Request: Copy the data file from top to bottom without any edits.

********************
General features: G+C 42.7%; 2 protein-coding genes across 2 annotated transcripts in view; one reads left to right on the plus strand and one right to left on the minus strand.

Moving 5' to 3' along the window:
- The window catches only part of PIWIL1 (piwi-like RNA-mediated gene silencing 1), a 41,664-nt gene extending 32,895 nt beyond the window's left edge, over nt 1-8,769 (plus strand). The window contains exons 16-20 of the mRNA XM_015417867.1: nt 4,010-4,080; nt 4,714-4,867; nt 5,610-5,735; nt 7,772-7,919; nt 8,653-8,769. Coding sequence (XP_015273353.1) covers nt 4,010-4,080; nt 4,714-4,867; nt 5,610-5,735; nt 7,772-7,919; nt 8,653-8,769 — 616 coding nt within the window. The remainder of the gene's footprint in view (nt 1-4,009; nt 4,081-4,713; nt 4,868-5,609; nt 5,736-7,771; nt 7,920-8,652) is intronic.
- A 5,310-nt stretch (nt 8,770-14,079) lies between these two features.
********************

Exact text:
General features: G+C 42.7%; 2 protein-coding genes across 2 annotated transcripts in view; one reads left to right on the plus strand and one right to left on the minus strand.

Moving 5' to 3' along the window:
- The window catches only part of PIWIL1 (piwi-like RNA-mediated gene silencing 1), a 41,664-nt gene extending 32,895 nt beyond the window's left edge, over nt 1-8,769 (plus strand). The window contains exons 16-20 of the mRNA XM_015417867.1: nt 4,010-4,080; nt 4,714-4,867; nt 5,610-5,735; nt 7,772-7,919; nt 8,653-8,769. Coding sequence (XP_015273353.1) covers nt 4,010-4,080; nt 4,714-4,867; nt 5,610-5,735; nt 7,772-7,919; nt 8,653-8,769 — 616 coding nt within the window. The remainder of the gene's footprint in view (nt 1-4,009; nt 4,081-4,713; nt 4,868-5,609; nt 5,736-7,771; nt 7,920-8,652) is intronic.
- A 5,310-nt stretch (nt 8,770-14,079) lies between these two features.